The flax plant is native to Europe but is now cultivated all over the United States and Canada. Flaxeed oil, also called linseed oil, is extracted from the seeds of the flax plant. Before beginning to use flaxseed oil, consult with your healthcare provider for instructions.
Flaxseed Oil Uses
Flaxseed oil has a very long tradition of medicinal use for a variety of ailments. The website for the U.S. National Library of Medicine (USNLM) specifies flaxseed as a medicinal treatment for attention deficit hyperactivity disorder, dry eye syndrome, heart disease, high cholesterol or triglycerides and menopausal symptoms. Ground flaxseed itself is recommended as a proactive weapon against breast cancer, diabetes, high blood pressure, kidney disease/lupus nephritis, constipation and prostate cancer.
The National Center for Complementary & Alternative Medicine (NCAAM) website delineates the results of various clinical research studies on the effects of flaxseed and flaxseed oil. Flaxseed and flaxseed oil have shown some mixed results in clinical tests, but some of the results do look promising as to lowering cholesterol levels and reduce menopausal symptoms. The NCCAM is funding further research to study the possible cancer preventing effects of flaxseed.
Possible Side Effects
Some possible side effects are associated with taking flaxseed or flaxseed oil, but overall it is considered to be safe in recommended amounts, according to the USNLM site. The site cautions people with diarrhea, irritable bowel syndrome, diverticulitis, Crohn’s disease or ulcerative colitis to avoid using flaxseed since it may cause these conditions to get worse. The site also warns against using flaxseed or flaxseed oil during pregnancy or breastfeeding, since animal studies have shown possible harmful effects on the unborn or nursing infant.
Taking flaxseed or flaxseed oil along with other medications or supplements may cause harmful interactions. The website for the (UMMC) University of Maryland Medical Center advises people who take blood thinners, diabetes medications, cholesterol-lowering medications or non-aspirin pain relievers such as ibuprofen or naproxen to avoid the use of flaxseed or flaxseed oil. The USNLM website adds that flaxseed or flaxseed oil should not be taken at the same time as other medications or supplements, since its use may interfere with their proper absorption. They add that people taking St. John’s wort, kava or valerian avoid also taking flaxseed or flaxseed oil. If you have questions about whether flaxseed or flaxseed oil will harmfully interact with other medications or supplements you take, discuss it with your pharmacist or health care provider.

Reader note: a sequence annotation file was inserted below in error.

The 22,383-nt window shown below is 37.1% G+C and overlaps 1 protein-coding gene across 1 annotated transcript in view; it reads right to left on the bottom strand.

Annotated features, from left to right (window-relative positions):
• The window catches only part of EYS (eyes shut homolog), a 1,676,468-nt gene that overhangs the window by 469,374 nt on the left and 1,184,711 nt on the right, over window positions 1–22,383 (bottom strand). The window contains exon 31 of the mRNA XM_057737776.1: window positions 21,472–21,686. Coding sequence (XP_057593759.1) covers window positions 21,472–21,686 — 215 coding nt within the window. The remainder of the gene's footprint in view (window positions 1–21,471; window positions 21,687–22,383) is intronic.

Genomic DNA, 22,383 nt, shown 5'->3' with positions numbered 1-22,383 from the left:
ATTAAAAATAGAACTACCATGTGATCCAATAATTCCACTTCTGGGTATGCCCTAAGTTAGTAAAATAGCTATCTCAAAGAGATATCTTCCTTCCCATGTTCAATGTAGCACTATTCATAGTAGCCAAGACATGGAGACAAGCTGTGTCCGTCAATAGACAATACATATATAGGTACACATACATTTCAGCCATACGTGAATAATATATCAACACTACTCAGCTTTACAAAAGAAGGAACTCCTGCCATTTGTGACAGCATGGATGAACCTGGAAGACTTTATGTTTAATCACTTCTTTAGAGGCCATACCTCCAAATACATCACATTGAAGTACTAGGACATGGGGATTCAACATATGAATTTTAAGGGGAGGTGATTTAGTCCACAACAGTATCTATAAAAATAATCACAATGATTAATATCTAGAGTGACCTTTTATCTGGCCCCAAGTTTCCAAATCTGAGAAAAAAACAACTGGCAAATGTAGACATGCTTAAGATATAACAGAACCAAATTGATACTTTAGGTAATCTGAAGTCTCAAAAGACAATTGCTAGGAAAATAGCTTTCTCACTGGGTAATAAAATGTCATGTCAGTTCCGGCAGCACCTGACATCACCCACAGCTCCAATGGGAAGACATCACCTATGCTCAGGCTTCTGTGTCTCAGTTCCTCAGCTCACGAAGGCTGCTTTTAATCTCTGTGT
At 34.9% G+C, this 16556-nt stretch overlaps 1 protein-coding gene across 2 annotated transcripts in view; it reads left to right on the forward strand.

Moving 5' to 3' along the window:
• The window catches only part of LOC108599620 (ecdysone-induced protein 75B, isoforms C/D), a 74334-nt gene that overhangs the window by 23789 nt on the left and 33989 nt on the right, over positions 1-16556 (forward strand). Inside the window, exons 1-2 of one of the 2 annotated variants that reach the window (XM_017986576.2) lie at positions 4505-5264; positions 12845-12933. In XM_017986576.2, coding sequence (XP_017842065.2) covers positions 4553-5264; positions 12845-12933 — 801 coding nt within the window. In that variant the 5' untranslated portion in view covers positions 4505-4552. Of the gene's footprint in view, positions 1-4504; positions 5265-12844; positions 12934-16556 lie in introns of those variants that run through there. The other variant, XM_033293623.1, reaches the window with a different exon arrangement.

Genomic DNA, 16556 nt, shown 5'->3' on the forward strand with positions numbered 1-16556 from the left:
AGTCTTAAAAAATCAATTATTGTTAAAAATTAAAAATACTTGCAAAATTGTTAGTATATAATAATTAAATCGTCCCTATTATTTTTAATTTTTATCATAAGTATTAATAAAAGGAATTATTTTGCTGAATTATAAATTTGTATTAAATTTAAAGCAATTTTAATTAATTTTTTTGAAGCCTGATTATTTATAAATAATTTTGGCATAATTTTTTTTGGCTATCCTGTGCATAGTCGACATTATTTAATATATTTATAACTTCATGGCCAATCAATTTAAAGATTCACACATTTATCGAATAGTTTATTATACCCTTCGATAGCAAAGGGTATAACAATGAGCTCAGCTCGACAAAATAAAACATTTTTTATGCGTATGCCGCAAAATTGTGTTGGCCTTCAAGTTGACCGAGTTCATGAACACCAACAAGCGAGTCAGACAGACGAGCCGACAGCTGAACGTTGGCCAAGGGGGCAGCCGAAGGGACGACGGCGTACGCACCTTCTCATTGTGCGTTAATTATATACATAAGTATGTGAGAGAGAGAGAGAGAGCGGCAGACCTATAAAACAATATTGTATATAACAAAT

Flaxseed oil is available in both liquid and softgel capsule forms. Flaxseed oil can turn rancid if not used in a few weeks, and should be kept refrigerated. Flaxseed oil loses its medicinal properties when heated, so do not use it in cooking. The properties of flaxseed oil are destroyed by light, heat and oxygen, so be sure to keep it away from these until use. Read the labels carefully, and buy only flaxseed oil products that certify that no heavy metals have been added.
Some people can have dangerous allergic reactions to flaxseed and flaxseed oil. Allergic reactions can happen even if the person has been exposed before with no reaction. Watch for signs of swelling of the lips, tongue, face or throat when using flaxseed products. If any of these occur, stop using the supplement and contact your health care provider.
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This article reflects the views of the writer and does not necessarily reflect the views of Jillian Michaels or JillianMichaels.com.